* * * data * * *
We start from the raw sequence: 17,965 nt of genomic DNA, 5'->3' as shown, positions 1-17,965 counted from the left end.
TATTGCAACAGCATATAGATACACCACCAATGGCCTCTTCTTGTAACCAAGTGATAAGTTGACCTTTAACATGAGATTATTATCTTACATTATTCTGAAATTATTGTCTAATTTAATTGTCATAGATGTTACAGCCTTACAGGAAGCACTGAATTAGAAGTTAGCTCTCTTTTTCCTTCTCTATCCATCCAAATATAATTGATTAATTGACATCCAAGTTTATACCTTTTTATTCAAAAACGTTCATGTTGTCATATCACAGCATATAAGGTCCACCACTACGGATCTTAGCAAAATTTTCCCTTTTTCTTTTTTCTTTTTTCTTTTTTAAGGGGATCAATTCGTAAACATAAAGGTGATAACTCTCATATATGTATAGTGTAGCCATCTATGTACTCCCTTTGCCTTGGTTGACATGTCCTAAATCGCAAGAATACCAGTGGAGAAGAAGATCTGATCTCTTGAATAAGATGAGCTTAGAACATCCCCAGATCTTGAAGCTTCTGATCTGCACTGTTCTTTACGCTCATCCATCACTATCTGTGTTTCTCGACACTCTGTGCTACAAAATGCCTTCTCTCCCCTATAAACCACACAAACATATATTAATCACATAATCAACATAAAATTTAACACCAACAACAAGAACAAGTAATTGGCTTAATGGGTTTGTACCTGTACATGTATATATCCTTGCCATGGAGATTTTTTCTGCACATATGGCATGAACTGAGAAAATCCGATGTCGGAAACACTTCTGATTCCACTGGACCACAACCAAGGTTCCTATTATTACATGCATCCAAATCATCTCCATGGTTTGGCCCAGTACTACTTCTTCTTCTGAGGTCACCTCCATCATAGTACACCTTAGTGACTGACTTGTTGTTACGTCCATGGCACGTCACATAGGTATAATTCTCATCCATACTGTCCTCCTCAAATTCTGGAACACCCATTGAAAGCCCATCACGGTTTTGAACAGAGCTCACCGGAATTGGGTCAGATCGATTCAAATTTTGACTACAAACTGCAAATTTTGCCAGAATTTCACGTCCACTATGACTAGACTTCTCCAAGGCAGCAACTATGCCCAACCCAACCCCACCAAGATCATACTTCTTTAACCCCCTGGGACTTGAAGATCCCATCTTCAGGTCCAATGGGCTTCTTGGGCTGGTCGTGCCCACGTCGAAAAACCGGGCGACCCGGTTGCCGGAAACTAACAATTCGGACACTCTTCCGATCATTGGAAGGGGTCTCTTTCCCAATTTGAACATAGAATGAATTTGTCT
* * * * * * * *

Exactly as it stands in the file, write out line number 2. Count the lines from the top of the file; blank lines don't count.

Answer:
TATTGCAACAGCATATAGATACACCACCAATGGCCTCTTCTTGTAACCAAGTGATAAGTTGACCTTTAACATGAGATTATTATCTTACATTATTCTGAAATTATTGTCTAATTTAATTGTCATAGATGTTACAGCCTTACAGGAAGCACTGAATTAGAAGTTAGCTCTCTTTTTCCTTCTCTATCCATCCAAATATAATTGATTAATTGACATCCAAGTTTATACCTTTTTATTCAAAAACGTTCATGTTGTCATATCACAGCATATAAGGTCCACCACTACGGATCTTAGCAAAATTTTCCCTTTTTCTTTTTTCTTTTTTCTTTTTTAAGGGGATCAATTCGTAAACATAAAGGTGATAACTCTCATATATGTATAGTGTAGCCATCTATGTACTCCCTTTGCCTTGGTTGACATGTCCTAAATCGCAAGAATACCAGTGGAGAAGAAGATCTGATCTCTTGAATAAGATGAGCTTAGAACATCCCCAGATCTTGAAGCTTCTGATCTGCACTGTTCTTTACGCTCATCCATCACTATCTGTGTTTCTCGACACTCTGTGCTACAAAATGCCTTCTCTCCCCTATAAACCACACAAACATATATTAATCACATAATCAACATAAAATTTAACACCAACAACAAGAACAAGTAATTGGCTTAATGGGTTTGTACCTGTACATGTATATATCCTTGCCATGGAGATTTTTTCTGCACATATGGCATGAACTGAGAAAATCCGATGTCGGAAACACTTCTGATTCCACTGGACCACAACCAAGGTTCCTATTATTACATGCATCCAAATCATCTCCATGGTTTGGCCCAGTACTACTTCTTCTTCTGAGGTCACCTCCATCATAGTACACCTTAGTGACTGACTTGTTGTTACGTCCATGGCACGTCACATAGGTATAATTCTCATCCATACTGTCCTCCTCAAATTCTGGAACACCCATTGAAAGCCCATCACGGTTTTGAACAGAGCTCACCGGAATTGGGTCAGATCGATTCAAATTTTGACTACAAACTGCAAATTTTGCCAGAATTTCACGTCCACTATGACTAGACTTCTCCAAGGCAGCAACTATGCCCAACCCAACCCCACCAAGATCATACTTCTTTAACCCCCTGGGACTTGAAGATCCCATCTTCAGGTCCAATGGGCTTCTTGGGCTGGTCGTGCCCACGTCGAAAAACCGGGCGACCCGGTTGCCGGAAACTAACAATTCGGACACTCTTCCGATCATTGGAAGGGGTCTCTTTCCCAATTTGAACATAGAATGAATTTGTCT